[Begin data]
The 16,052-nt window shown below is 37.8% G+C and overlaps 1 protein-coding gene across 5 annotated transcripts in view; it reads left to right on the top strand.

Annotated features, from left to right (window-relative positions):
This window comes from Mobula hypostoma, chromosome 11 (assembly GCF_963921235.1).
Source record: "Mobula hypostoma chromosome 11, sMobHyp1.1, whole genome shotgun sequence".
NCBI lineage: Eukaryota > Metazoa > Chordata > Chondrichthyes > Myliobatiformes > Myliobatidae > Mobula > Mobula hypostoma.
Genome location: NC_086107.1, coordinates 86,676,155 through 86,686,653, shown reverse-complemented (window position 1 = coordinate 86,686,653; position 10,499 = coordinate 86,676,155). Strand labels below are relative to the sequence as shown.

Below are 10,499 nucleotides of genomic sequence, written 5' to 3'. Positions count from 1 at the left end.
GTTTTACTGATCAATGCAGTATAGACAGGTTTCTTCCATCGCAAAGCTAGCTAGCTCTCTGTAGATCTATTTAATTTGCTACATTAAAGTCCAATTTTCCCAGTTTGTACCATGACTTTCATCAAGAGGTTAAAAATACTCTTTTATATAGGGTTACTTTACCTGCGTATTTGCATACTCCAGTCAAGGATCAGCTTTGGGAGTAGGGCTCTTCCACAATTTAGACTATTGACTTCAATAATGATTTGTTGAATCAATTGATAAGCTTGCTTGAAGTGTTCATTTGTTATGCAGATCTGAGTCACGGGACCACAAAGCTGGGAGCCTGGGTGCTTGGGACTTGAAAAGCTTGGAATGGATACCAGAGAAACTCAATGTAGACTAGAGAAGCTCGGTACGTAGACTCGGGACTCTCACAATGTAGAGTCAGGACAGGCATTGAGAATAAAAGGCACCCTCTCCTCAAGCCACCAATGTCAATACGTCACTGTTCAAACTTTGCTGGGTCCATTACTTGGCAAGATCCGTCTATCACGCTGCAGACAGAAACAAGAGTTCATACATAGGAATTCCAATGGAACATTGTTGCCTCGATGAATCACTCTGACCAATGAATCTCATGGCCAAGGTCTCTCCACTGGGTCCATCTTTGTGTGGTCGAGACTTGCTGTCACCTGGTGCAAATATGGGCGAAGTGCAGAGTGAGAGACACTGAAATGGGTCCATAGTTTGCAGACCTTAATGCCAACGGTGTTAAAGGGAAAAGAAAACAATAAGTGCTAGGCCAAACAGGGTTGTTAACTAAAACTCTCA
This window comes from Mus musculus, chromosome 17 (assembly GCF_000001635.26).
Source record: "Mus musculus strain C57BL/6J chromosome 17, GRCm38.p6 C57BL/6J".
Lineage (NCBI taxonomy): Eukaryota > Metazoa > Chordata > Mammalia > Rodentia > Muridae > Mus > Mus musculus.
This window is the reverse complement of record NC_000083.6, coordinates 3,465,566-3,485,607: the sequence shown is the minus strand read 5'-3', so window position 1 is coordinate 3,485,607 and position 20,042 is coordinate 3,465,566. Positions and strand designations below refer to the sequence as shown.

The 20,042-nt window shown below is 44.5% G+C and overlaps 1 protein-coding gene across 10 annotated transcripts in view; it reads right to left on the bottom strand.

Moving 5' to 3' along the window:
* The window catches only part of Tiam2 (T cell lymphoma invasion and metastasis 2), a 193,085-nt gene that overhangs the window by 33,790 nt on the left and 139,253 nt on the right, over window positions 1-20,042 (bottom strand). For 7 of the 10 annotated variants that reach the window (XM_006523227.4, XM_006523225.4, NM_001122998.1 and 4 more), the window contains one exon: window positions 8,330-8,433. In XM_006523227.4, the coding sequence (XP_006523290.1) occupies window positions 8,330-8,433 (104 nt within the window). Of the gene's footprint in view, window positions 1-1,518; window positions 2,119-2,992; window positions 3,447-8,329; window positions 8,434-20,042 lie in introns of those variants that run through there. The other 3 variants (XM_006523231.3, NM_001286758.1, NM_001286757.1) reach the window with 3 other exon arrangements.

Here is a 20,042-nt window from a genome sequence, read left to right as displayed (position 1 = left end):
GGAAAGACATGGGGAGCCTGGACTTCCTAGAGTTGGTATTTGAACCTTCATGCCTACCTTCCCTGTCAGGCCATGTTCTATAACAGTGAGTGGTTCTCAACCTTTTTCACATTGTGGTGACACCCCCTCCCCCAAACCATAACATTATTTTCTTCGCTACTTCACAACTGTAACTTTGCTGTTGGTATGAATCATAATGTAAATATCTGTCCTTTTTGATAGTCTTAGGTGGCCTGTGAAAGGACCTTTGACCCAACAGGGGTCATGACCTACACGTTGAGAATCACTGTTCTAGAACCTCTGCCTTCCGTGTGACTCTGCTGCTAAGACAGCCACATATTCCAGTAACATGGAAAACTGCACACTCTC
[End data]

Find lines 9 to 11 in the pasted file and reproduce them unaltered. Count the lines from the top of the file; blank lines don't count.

This window comes from Mus musculus, chromosome 17 (assembly GCF_000001635.26).
Source record: "Mus musculus strain C57BL/6J chromosome 17, GRCm38.p6 C57BL/6J".
Lineage (NCBI taxonomy): Eukaryota > Metazoa > Chordata > Mammalia > Rodentia > Muridae > Mus > Mus musculus.